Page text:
*Making films that showcased a wrong in society mattered to him. He wanted his films to be important. He was politically active and part of the actors’ group in the 1940s who spoke out against McCarthyism and the House of Un-American Activities.

*He was married three times and had five children.

I’m halfway through the biography. Stay tuned for more information about Burt…

Below is the train scene showing Lancaster’s intensity (and white teeth). I loved the film Elmer Gantry. Andre Previn’s score was a highlight. Shirley Jones as a prostitute was a surprise since I’ve only seen her as a singing queen for studio musicals. Shen won Best Supporting Actress for her performance. Jean Simmons was perfect. The ending scene of the fire and the dissolution of religion/dreams were magnificent. 5.5   Did you have a favorite scene?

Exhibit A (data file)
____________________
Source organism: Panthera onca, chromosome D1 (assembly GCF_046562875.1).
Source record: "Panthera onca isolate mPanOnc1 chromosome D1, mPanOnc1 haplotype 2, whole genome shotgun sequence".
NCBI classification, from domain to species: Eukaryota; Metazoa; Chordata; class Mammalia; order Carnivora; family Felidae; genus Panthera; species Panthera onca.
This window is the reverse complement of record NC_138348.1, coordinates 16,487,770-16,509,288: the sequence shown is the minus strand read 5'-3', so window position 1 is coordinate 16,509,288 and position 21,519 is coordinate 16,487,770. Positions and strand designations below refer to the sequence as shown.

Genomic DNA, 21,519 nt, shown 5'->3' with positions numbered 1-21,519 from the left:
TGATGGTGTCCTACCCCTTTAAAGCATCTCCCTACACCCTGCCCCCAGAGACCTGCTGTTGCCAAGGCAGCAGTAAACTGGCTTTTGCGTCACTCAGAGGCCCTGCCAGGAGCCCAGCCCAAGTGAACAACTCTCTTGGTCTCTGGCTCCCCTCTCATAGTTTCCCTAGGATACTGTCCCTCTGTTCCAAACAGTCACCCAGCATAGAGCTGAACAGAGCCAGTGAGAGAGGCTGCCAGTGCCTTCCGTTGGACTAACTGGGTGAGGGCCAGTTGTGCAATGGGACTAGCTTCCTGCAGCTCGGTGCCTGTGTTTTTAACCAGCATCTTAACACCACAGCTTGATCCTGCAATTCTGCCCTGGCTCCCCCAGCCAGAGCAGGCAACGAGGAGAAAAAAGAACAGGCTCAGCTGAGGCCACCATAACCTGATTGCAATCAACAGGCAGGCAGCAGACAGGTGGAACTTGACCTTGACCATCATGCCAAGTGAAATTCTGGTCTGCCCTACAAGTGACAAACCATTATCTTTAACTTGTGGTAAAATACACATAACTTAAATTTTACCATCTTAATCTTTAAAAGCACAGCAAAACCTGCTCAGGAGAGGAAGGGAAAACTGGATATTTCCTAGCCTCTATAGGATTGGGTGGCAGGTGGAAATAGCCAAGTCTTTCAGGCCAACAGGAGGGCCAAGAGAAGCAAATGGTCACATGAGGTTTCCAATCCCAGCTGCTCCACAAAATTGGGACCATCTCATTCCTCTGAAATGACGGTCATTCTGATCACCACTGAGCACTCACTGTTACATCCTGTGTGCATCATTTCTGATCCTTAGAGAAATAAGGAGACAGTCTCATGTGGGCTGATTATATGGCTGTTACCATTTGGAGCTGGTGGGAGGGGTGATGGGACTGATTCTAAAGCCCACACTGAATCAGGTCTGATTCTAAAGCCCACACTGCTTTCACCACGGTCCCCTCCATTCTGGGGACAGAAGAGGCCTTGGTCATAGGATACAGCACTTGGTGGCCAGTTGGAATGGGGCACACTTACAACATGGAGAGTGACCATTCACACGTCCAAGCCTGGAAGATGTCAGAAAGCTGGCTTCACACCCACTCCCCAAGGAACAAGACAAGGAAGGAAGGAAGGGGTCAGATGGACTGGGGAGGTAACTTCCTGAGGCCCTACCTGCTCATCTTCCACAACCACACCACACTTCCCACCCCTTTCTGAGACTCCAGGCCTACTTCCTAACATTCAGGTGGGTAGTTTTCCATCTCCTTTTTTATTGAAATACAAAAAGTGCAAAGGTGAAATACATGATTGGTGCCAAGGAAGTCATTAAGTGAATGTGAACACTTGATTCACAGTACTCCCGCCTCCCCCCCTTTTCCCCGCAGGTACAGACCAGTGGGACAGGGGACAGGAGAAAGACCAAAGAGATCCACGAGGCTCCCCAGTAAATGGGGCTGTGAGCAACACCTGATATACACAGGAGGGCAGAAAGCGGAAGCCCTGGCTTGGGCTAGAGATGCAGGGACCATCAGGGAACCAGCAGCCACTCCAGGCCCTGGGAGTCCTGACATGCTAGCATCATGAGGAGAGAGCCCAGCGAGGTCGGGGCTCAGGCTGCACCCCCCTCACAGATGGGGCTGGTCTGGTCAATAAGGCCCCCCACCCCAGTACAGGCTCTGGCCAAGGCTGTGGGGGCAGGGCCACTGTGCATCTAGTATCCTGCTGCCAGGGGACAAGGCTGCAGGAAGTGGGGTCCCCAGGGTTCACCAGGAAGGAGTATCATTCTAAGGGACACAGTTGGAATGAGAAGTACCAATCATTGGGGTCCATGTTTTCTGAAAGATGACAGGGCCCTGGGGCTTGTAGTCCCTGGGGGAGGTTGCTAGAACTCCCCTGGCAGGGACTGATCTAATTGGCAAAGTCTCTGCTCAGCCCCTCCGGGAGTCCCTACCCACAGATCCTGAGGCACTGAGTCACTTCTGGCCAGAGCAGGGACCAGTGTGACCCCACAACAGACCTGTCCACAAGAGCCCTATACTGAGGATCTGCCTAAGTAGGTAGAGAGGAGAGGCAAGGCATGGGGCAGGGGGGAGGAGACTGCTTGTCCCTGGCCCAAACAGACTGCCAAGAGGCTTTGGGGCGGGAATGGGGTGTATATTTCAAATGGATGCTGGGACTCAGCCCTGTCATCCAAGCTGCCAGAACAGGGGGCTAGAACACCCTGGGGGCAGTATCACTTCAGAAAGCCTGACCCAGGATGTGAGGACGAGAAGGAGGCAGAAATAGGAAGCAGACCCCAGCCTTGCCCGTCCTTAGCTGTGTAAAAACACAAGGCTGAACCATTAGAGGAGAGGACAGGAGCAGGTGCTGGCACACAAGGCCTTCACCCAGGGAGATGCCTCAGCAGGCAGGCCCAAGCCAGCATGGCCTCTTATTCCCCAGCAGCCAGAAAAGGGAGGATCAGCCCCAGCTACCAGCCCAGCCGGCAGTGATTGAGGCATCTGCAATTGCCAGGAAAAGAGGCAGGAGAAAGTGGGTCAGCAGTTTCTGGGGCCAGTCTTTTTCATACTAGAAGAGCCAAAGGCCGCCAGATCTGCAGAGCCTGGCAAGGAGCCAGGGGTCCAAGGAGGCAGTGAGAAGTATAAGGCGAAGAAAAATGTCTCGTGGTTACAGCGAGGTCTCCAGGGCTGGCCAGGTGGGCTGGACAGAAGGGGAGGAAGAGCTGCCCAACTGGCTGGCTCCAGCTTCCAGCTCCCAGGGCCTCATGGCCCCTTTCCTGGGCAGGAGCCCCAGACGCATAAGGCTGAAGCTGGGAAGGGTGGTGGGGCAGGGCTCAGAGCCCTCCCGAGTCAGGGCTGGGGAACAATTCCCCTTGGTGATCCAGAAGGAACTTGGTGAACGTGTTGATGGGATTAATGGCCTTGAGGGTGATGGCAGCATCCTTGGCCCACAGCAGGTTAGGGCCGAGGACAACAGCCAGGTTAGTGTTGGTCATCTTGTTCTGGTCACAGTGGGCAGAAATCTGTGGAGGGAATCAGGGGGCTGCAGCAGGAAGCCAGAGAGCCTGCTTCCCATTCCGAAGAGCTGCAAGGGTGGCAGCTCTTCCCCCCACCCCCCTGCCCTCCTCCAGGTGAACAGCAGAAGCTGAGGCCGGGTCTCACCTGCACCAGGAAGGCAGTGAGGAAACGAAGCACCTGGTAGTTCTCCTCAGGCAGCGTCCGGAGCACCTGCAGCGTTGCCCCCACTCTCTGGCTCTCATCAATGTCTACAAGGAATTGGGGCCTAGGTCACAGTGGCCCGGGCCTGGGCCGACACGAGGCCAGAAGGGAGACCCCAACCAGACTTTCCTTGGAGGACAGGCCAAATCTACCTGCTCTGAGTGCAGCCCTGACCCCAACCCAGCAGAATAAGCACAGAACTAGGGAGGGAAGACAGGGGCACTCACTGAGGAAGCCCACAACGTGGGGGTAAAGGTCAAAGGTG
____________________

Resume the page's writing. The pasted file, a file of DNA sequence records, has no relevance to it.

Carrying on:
The Birdman of Alcatraz was unusual and interesting. Not because of Lancaster’s acting which was lackluster to me. The movie was interesting because of the incredulity of the man behind the film, Robert Stroud. He ran away from home from an abusive father at the age of 13 and hitched his way to Alaska. By 18, he was a pimp and murdered a man who was with his mistress. In jail, his reputation was hard and onery. Stroud killed a prison guard with a knife and was sentenced to life imprisonment in solitary confinement. The prison at Leavenworth has a reputation for being a maximum-security prison. Interesting that Shroud was able to create a long-time friendship with the prison guard who watched over him; he kept canaries in his cell, conducted scientific experiments and eventually had the cell walls expanded to make space for more birds and equipment. He was a self-taught ornithologist with a third-grade education. He was allowed to possess a lighter, chemicals, alcohol (180 proof) and so if it really happened, I’m shocked. Guards open the doors and allow the prisoners to walk behind, beside and around them in tight proximity. One major complaint: I just didn’t think Lancaster and Karl Malden had chemistry.